UX Means You

At the end of our 2014 book, Useful, Usable, Desirable: Applying User Experience Design to Your Library, Amanda Etches and I left readers with what we consider to be an important and inspiring ­message:

“Every decision we make affects how people experience the library. Let’s make sure we’re creating improvements.”

When we wrote this, it resonated with me. But over time, I’ve come to understand just how crucial it is for us to dwell on it.
Selecting materials for purchase? It impacts UX. Choosing replacement carpet for the YA department? It impacts UX. Taping up a sign? Changing the hours of operation? Cleaning the restroom? Waiving or collecting a fine? Creating the structure on your website? Yes, all of these things impact the experience you’re giving library members. And I could go on.

As important as the “decisions” message is, I realized that it could be communicated in a more straightforward, simplified, and effective manner:

All librarians are UX librarians. This means you. I hope you’ll take the role seriously.

Where to begin? Taking into account the wants, needs, and preferences of library members is a good start. If you’re on board with the above, chances are that you’re already doing this. But a lone-wolf UX-minded ­librarian can make only so much progress in a vacuum. Since everyone impacts the library’s UX, everyone has to be on board.

It is no small task to create an organization that thinks critically about UX and effectively crafts experiences.

Here are some ideas to get you started:

Conduct a library UX assessment, highlighting both what the library is doing well and areas for improvement. This can help open people’s eyes to UX issues, and it will also help you identify some potential initial projects.
Studying and assessing the entire library is a great way to engage the whole organization, but if that seems daunting, consider conducting some usability tests. They are quick and easy to administer and can help you demonstrate that library members often have wants, needs, and preferences that are different from those of ­librarians.

A third idea to get started: go on some Service Safaris. This technique will give everyone practice in analyzing and describing experiences. Having the skills vocabulary to describe experiences is essential For more on Service Safaris see “Stepping out of the Library” (LJ 3/1/12).

Libraries are complex beasts. There’s no magic wand that you can wave for instant UX greatness. It is worth acknowledging that big changes may take time to happen. Staff need to be trained; issues must be studied. There might even be a talent management component. Hiring the right folks or reassigning roles could potentially be valuable.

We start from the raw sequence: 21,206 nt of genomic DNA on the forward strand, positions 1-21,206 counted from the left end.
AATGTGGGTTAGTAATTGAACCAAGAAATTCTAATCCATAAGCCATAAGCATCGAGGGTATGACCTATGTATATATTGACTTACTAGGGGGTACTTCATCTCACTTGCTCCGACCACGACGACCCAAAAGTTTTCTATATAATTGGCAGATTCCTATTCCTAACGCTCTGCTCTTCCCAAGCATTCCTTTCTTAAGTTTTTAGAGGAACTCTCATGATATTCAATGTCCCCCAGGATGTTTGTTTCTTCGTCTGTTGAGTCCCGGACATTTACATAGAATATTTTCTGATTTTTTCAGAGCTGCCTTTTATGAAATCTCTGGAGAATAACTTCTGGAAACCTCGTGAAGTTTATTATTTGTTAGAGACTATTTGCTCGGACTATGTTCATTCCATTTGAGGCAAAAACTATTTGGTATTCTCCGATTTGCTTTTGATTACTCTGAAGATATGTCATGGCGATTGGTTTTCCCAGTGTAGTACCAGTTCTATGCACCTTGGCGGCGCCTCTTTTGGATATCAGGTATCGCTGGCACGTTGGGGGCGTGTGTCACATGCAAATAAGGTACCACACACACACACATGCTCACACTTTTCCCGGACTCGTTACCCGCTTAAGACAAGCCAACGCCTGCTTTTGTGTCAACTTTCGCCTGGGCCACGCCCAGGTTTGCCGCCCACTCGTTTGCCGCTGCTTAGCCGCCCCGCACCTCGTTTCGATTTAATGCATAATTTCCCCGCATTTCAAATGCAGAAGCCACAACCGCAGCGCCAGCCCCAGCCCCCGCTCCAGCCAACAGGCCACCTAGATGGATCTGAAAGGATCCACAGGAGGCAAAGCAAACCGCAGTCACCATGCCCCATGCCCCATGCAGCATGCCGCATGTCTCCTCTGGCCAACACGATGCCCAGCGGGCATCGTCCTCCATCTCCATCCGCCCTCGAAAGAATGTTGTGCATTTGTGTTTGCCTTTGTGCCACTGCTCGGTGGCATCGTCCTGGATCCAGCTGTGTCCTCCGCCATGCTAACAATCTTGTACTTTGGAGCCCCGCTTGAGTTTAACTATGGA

However, long-term goals are no excuse for studying things to death, or to delaying changes via endless committee meetings. You’ll need to make changes—even if they’re small at first—to engage staff and let them know that their efforts are being rewarded with actual impact.

In order to maintain momentum and have a long-term focus, you’ll need a plan. Consider answering this question: “What do we want to do in the next year to improve library UX?” Work together to set goals, and ensure they’re well known throughout the organization. Break down those goals into actionable items, determine who is responsible for doing what, and get to it.

As you carry out your plan throughout the year, be sure to acknowledge milestones and celebrate small victories. This will keep everyone’s UX morale high and encourage people to stick with the long-term plan. Consider having a monthly UX meeting and a weekly “What have we done for UX?” all-staff email.

If your organization is lucky enough to have someone on staff with the title UX Librarian, that’s great. The UX ­Librarians I know are invaluable guides for their organizations. Having a ringleader to think about the big UX picture and mentor the organization is most definitely a good thing. Still, just because your library doesn’t have a titled UX Librarian doesn’t mean you’re off the hook. Take up the mantle, find some allies, create a cross-departmental UX team, and go for it.

This first appeared in Library Journal’s “The User Experience.”

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